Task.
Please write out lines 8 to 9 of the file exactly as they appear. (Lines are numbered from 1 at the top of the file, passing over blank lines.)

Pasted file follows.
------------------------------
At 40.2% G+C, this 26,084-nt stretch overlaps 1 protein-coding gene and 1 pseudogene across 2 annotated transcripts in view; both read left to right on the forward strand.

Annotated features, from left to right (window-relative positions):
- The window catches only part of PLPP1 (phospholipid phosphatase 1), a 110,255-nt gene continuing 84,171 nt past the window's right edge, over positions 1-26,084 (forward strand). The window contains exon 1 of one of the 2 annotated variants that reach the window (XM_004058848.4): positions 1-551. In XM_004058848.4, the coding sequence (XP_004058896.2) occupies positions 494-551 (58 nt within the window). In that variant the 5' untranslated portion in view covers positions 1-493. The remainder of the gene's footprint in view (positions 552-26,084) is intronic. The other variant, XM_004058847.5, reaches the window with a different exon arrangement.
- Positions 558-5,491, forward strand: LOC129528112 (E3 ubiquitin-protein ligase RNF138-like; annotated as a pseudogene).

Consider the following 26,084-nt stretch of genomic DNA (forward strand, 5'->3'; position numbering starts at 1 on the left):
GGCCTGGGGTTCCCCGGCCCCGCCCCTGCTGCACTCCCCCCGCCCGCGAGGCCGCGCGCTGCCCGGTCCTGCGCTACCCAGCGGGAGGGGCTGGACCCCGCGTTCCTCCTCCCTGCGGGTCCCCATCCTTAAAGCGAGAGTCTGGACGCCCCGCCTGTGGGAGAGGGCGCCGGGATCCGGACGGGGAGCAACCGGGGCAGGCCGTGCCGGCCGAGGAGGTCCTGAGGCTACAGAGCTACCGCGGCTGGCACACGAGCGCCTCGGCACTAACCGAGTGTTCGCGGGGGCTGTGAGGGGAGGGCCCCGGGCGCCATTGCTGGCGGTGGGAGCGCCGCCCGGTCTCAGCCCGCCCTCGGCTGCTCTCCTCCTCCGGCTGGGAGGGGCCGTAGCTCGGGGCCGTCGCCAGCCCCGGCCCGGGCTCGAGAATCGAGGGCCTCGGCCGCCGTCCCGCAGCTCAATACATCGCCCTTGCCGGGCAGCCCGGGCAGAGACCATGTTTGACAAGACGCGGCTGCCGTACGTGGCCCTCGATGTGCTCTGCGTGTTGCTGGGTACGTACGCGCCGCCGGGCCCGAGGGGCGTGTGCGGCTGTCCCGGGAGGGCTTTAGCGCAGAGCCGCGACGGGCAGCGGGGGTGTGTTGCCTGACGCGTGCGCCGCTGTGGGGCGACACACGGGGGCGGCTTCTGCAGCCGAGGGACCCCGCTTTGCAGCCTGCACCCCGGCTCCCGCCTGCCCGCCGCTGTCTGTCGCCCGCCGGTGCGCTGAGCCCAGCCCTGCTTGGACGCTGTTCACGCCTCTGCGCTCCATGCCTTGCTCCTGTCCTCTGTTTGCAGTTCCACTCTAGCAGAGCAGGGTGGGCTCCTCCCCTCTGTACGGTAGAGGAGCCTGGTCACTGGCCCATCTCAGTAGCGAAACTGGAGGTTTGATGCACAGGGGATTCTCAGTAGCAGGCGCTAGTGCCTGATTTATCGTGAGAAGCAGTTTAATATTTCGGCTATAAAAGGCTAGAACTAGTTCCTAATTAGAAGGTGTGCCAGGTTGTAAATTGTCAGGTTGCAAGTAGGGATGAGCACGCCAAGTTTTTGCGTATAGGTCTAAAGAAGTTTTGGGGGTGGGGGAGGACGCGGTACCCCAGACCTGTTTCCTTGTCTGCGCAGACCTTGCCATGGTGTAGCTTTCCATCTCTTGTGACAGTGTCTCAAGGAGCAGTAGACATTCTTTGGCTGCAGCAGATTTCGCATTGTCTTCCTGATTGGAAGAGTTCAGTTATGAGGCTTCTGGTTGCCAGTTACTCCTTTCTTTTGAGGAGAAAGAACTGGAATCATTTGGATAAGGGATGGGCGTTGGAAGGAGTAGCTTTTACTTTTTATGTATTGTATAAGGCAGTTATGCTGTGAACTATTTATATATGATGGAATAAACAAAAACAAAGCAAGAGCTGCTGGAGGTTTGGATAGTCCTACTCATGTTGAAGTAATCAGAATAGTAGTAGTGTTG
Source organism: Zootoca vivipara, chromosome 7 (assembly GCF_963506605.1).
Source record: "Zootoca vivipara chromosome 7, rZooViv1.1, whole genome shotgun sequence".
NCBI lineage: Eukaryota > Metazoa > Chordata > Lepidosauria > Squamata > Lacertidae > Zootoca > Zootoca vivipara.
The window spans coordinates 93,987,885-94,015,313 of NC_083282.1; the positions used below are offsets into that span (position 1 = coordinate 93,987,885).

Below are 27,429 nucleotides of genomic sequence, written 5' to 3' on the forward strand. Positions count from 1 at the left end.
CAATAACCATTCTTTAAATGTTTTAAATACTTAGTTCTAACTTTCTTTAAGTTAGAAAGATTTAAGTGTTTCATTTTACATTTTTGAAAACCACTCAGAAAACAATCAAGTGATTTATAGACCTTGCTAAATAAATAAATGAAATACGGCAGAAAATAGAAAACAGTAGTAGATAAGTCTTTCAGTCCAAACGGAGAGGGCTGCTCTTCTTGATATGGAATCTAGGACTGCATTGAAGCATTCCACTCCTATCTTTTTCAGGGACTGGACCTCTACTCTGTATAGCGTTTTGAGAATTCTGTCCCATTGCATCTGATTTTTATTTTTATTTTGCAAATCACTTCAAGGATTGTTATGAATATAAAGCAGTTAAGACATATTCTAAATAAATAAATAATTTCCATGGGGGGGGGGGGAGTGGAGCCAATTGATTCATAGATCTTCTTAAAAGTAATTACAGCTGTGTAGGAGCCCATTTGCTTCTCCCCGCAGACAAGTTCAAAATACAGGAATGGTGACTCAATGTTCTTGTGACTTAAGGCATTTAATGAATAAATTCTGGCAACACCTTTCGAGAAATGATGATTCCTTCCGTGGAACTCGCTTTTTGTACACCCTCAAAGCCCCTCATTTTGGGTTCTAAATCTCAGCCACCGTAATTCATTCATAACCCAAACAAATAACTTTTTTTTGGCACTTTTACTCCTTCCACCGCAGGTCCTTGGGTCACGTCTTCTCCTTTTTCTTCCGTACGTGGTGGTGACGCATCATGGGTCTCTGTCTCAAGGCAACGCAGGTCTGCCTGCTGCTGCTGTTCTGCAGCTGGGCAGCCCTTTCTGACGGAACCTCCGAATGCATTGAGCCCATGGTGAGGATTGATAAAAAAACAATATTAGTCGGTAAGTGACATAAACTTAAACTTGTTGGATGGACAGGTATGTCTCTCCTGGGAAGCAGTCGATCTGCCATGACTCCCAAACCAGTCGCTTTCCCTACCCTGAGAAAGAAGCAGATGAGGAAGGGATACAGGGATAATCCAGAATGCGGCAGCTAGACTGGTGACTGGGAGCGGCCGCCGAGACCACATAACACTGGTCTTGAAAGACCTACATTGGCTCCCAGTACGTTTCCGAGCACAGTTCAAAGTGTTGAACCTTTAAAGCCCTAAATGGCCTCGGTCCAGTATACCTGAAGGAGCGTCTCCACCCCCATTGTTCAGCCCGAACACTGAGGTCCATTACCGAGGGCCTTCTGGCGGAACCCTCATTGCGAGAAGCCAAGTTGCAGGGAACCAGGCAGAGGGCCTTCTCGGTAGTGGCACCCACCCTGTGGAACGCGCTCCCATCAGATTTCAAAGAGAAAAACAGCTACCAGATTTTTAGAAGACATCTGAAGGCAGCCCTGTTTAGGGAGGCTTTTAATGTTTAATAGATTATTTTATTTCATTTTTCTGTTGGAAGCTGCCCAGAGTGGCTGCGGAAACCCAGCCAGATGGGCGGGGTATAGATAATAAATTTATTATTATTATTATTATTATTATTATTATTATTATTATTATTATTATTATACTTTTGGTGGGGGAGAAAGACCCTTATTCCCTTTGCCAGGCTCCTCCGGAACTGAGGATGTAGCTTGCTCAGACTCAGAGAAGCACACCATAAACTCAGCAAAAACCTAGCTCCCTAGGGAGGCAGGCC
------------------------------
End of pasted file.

Source record: "Zootoca vivipara chromosome 7, rZooViv1.1, whole genome shotgun sequence".
NCBI lineage: Eukaryota > Metazoa > Chordata > Lepidosauria > Squamata > Lacertidae > Zootoca > Zootoca vivipara.